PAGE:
Growing up in an Adventist home, I was surrounded by copies of Ellen G. White’s writings: Steps to Christ, The Desire of Ages and, of course, The Great Controversy. I remember the slick plastic covers that, after seven generations of use, had cracked, split and curled at the edges. It left a bad taste in my mouth that these important texts looked nowhere near as vital or regal as their contents deserved. And I’m not the only one who thinks so.

On Oct. 1, 2018, the project The Conflict Beautiful was uploaded to KickStarter, a crowdfunding site. The campaign was started with the goal to modernize the covers of Ellen G. White texts. According to the project web page, “We think it’s time for a new, beautifully designed, hardcover set—expertly typeset, printed, and bound to match the beauty of words and ideas inside.”

To date, the group has raised more than $150,000 for the project. In a time when one of the biggest concerns of the church is how to attract young people, presenting some of the Adventist core texts in a simple and sleek design will appeal to modern aesthetics. By utilizing this visual medium, book covers might just be able to help invite a new, younger audience.

The Conflict Beautiful team is making progress on an already available idea. The books Running on Empty by Ellen Bailey and Trouble on the Blue Planet by Richard T. Edison are both visual introductions to The Desire of Ages and The Great Controversy, respectively. The books’ target audience is teenagers who might feel bored with going to church every weekend and reading a bland-looking Bible with language they don’t entirely understand. The covers of both books feature a teenaged main character against an action-packed backdrop—a house on fire or a line of armed police. First and foremost, they grab attention, demanding they be read.

What these book covers have done is start to make White’s texts not only important to young readers, but present a relevancy and importance to the information. What White wrote is no longer outdated Biblical interpretations from a century ago, but an immediate response to everyday events.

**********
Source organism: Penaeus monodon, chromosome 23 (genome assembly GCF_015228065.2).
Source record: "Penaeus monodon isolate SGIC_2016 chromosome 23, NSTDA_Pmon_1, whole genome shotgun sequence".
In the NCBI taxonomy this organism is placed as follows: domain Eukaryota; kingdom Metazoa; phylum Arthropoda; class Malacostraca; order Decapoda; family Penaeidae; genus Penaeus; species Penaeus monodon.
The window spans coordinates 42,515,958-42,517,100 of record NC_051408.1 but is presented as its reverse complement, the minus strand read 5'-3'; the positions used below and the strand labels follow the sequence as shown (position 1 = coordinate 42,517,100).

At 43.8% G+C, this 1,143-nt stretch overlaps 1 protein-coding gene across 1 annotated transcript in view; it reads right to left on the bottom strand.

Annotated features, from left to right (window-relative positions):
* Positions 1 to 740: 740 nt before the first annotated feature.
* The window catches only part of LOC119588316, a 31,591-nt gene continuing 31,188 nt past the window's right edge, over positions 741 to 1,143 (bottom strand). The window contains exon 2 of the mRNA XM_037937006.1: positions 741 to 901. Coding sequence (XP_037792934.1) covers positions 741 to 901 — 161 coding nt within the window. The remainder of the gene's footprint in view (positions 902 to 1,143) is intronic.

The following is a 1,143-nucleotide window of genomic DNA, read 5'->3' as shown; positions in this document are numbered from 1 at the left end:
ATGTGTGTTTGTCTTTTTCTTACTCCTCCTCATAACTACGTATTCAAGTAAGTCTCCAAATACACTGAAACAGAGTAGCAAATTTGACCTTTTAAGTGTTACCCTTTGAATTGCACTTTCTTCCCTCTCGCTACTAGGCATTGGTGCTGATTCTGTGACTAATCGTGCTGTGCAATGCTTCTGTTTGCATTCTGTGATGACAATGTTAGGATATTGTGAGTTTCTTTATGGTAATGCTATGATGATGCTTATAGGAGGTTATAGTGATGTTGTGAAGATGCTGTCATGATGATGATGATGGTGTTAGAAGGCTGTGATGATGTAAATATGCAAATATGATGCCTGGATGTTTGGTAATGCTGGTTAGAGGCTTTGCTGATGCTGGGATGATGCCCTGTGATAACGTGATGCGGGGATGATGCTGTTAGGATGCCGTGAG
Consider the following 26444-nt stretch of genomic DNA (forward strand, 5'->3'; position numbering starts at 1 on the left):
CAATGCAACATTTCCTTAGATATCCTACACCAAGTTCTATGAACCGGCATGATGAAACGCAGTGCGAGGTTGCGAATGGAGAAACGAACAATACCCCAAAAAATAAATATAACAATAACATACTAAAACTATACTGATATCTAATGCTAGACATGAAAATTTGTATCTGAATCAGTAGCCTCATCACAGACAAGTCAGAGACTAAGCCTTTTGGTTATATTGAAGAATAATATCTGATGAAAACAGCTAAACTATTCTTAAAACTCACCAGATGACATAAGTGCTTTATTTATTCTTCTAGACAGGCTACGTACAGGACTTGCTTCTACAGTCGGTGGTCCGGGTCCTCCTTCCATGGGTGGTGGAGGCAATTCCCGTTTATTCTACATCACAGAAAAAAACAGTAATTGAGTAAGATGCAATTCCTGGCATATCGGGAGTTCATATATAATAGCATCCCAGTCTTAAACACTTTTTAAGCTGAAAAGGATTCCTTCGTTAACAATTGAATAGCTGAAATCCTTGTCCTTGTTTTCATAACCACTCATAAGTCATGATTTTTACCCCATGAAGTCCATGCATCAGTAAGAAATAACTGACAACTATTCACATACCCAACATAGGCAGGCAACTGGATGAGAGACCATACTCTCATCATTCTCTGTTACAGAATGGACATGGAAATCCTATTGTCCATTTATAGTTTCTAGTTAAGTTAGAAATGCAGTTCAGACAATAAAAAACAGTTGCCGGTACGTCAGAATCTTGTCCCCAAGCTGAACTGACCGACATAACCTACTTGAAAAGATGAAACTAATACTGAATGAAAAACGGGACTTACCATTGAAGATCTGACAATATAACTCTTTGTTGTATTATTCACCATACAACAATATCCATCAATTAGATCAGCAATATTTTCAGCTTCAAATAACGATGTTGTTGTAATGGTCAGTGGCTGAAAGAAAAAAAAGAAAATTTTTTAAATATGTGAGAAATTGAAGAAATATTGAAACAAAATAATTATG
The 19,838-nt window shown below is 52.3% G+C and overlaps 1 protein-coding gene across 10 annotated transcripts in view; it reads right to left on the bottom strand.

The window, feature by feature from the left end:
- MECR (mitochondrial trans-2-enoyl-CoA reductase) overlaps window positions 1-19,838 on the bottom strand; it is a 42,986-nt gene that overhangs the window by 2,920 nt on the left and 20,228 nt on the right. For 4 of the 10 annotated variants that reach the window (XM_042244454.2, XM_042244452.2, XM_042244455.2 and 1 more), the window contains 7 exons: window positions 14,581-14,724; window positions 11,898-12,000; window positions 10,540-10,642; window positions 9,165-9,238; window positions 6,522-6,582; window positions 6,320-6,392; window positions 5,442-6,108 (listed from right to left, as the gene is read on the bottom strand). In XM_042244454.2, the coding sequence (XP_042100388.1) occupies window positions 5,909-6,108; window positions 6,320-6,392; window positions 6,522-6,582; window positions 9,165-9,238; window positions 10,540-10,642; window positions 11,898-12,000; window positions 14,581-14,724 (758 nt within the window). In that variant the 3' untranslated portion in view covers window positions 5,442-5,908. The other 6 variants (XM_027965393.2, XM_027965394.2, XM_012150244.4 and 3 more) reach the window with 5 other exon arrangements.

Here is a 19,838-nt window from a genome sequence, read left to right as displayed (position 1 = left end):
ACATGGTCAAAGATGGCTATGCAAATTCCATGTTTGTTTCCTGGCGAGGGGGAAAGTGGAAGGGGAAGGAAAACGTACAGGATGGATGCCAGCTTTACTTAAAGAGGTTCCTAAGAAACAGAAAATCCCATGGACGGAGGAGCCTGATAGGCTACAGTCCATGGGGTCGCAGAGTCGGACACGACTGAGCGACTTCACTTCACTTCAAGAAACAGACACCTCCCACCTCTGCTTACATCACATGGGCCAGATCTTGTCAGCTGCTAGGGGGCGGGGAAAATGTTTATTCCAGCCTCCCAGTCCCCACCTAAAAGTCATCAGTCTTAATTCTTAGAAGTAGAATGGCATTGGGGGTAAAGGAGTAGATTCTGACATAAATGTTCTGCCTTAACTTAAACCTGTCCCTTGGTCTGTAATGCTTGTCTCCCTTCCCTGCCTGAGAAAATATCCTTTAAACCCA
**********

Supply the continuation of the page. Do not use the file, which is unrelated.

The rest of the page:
While it is true a person should never judge something just based on looks, one can’t deny that first impressions—especially visual impressions—are important. By giving these classic texts a new coat of paint, the Adventist Church is taking a step forward into a modern era. By taking advantage of these trends, the church can not only attract new members, but help spread its message in an active and interesting way.

How to choose your next read

  1. Many authors are advertised as a New York Times Best-Selling Author. This is judged by how many books a store will order at once, not individual sales to real people. Don’t base your buy on just that.
  2. Books in the same genre will often have a similar look. Mysteries are dark and foggy, YA books typically have a girl on the cover, and thrillers are made to stand out, usually with one main item on a white background.
  3. Just because the author’s name is the same size as the title doesn’t mean you’ll like that author. These authors normally have a niche market they appeal to.
  4. Look for key words in the book’s blurb. Blurbs in certain genres will try to reuse terms. Look at the blurb from your favorite books and see what pops up.
  5. Get a Goodreads account. Goodreads has millions of users who give ratings and reviews for books. If you need to make a snap decision, check the star rating. It’s also free and can be linked to your Facebook account.

Elizabeth Bearden is a senior English education and history major at Union College.